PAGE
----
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Diverging trends in regional crude acquisition costs



Published:

THIS WEEK IN PETROLEUM REPORT RELEASE – January 25, 2012

This Week In Petroleum

Diverging trends in regional crude acquisition costs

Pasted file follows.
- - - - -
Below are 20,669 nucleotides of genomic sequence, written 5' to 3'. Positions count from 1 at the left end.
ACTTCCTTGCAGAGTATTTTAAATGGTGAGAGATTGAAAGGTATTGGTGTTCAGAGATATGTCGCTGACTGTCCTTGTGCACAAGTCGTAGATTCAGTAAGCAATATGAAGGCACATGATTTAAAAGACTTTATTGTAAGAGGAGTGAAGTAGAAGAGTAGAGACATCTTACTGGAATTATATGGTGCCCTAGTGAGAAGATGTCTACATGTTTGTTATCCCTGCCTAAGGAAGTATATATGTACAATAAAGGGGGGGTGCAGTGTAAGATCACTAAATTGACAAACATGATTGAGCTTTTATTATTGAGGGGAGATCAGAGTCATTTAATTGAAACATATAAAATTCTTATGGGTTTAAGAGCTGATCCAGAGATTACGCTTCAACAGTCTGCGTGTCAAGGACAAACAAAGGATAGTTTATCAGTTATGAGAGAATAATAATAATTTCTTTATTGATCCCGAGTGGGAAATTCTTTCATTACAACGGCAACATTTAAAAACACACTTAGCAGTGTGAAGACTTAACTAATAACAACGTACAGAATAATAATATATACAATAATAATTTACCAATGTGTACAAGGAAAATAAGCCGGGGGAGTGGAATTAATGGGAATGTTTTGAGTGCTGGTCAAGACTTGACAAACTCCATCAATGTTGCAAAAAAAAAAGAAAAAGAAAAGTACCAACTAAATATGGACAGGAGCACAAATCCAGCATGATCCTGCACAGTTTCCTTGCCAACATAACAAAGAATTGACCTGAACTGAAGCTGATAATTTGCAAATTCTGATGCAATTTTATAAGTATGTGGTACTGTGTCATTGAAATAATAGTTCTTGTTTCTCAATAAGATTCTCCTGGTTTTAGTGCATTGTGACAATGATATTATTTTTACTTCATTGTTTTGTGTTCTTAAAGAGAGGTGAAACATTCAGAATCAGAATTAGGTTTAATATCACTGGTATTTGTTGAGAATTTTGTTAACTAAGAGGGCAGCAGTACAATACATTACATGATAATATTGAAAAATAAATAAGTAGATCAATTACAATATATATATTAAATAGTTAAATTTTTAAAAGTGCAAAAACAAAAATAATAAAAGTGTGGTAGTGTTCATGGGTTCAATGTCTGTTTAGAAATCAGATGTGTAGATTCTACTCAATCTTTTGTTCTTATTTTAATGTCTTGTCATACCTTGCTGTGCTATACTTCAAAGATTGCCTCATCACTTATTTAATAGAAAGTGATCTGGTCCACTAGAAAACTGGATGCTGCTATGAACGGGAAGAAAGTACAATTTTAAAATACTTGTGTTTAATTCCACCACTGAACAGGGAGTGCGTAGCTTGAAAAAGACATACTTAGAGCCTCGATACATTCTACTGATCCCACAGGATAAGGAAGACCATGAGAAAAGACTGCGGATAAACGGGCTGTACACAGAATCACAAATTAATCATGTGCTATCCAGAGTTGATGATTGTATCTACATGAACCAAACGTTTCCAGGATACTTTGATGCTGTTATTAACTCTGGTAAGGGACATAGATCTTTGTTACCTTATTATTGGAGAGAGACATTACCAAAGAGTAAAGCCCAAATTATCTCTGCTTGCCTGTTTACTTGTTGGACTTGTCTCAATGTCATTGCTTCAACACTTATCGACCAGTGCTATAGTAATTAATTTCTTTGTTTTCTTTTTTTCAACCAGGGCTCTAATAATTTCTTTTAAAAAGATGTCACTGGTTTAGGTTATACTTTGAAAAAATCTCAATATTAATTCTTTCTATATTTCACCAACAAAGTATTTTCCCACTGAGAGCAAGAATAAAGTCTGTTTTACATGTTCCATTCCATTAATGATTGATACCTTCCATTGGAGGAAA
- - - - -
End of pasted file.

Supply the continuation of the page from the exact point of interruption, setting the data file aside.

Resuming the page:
The rise in midcontinent North American crude production since 2010 has not benefited all U.S. refiners and consumers equally.  In some cases, lower crude acquisition costs have been reflected in prices paid by consumers; in others, refiners have been able to capture higher profit margins.  Perhaps not surprisingly, several refiners in the latter situation have been expanding and upgrading capacity. At the opposite end of the reshuffle, refiners have responded by idling capacity, a retrenchment that could ultimately leave local consumers with higher product prices.  But this broad-based restructuring of the U.S. refining industry will not be without consequences for the very crude price trends that helped bring it on.  Ironically, the remaining refiners in today’s higher-cost crude markets could find themselves in an enhanced competitive position further down the road.

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